ABSTRACT SUBMISSION OPENS ON 31 JANUARY 2017 AND CLOSES 28 APRIL 2017
ABSTRACT SUBMISSION GUIDELINES
- Abstracts must be submitted before April 28, 2017 through this online submission system.
- Submitted abstracts may not exceed 300 words (excluding title, author names and affiliations).
- For works presenting novel data or analyses, three subsections must be used, each followed by a colon – Background, Results, and Significance. Other types of works (e.g. reviews, conceptual advances) may use an alternative structure if suitable.
- Abstracts should be written in plain English.
- References should not be cited in the abstract unless they are absolutely essential, in which case full bibliographic information must be provided.
- Submitters should select up to 3 session topics that most closely correspond to the research to be presented.
- Abstracts will be selected by a peer review process. Notification of acceptance of abstracts: 30 April 2017.
- All conference presenters will be invited to submit their work as a full journal for a special conference issue of Genome. All submitted works will be subjected to regular peer review.
- Prize winners, together with other outstanding contributors to the poster and parallel sessions, will be invited to submit their work as full journal articles for a special conference issue.
- A lightning talk is a 5 minute presentation plus poster.
- Abstracts that were received by March 31st will be reviewed by April 30th, 2017. Abstracts received between April 1st and April 28th will be reviewed as soon as possible. You will be contacted by the scientific committee or session chairs by May 31st with a decision.
Assessing DNA barcodes as a diagnostic tool for North American reptiles and amphibians in nature and natural history collections
- Anne Chambers1 and Paul D.N. Hebert2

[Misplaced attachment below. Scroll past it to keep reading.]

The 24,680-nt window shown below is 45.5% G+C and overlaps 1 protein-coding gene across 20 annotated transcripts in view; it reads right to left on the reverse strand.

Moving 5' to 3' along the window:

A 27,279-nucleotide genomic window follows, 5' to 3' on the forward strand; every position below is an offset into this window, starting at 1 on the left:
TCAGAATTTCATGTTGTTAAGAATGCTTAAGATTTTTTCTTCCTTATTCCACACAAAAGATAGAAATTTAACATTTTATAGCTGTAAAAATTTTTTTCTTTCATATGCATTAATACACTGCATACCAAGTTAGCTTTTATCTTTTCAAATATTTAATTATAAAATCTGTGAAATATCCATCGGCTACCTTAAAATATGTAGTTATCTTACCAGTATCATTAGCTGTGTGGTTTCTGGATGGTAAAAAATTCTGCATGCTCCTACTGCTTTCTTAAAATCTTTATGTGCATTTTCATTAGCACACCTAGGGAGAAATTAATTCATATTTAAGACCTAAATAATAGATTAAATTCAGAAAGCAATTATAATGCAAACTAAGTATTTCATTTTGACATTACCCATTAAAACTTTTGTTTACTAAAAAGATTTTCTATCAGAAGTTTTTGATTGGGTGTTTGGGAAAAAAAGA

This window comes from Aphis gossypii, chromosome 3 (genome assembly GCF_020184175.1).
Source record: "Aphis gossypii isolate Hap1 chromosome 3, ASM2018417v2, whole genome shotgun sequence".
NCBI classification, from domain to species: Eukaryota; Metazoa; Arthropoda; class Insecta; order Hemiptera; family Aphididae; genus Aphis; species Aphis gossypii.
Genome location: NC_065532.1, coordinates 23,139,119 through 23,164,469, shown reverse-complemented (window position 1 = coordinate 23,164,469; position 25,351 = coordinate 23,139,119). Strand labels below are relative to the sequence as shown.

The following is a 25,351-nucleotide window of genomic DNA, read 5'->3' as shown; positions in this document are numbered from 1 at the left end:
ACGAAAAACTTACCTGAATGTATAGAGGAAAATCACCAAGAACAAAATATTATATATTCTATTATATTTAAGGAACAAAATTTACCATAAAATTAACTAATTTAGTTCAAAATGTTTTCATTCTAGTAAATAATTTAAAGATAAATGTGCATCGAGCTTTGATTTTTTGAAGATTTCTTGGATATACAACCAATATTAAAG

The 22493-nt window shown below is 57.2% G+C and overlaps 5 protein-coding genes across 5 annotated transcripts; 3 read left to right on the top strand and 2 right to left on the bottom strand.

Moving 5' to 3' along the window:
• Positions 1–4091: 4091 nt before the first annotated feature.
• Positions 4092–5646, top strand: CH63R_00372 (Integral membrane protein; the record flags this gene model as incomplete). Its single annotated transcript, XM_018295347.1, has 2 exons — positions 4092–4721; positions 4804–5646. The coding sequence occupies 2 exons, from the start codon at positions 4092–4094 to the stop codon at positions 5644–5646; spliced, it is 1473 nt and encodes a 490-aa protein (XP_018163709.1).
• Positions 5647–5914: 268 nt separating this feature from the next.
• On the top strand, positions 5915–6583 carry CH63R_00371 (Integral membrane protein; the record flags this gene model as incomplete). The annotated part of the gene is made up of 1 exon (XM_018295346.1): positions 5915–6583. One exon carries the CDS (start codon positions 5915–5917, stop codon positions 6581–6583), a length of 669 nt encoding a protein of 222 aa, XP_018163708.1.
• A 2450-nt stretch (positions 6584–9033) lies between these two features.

1Department of Integrative Biology, College of Natural Sciences, University of Texas, Austin, TX 78712, USA.
2Biodiversity Institute of Ontario, University of Guelph, Guelph, ON N1G 2W1, Canada.
Corresponding author: E. Anne Chambers (e-mail: firstname.lastname@example.org).
Background: High rates of loss and species discovery have led to the urgent need for more rapid assessments of species diversity and distribution in the herpetofauna, an approach now offered through DNA barcoding. Prior DNA barcoding work on reptiles and amphibians has revealed higher biodiversity counts than previously estimated due to cases of cryptic and undiscovered species in both classes. Despite past research, these taxa are very much in need of comprehensive species level coverage. Results: This study constructs a reference library of DNA barcodes for North American reptiles and amphibians and assesses their applicability as a technique for species delimitation. This study also examines the correspondence of current species boundaries with the BIN system. Barcodes were obtained from 732 specimens, representing 282 species (44%) of the North American herpetofauna. Mean intraspecific divergences were 1% and 3%, while average congeneric sequence divergences were 16% and 14% in amphibians and reptiles, respectively. BIN assignments corresponded perfectly with current species boundaries in 58% of these species. Barcode sharing was observed in four genera of reptiles, while deep divergences (>2%) were noted in 21% of the species. Using multiple primers and a refined PCR regime, barcode fragments were recovered from 5 of 208 formalin fixed specimens, demonstrating that formalin collections can expand genetic databases. Significance: This is the first effort to compile a reference library of DNA barcodes that provides species level identifications for reptiles and amphibians across a broad geographic area. DNA barcodes from North American herpetofauna were used to quickly and effectively flag errors in museum collections, and cases of BIN splits and merges successfully identified taxa belonging to deeply diverged or hybridizing lineages. This study also highlights the merit of further investigation into obtaining genetic material from formalin-fixed tissue and the use of DNA barcodes for biodiversity forensics.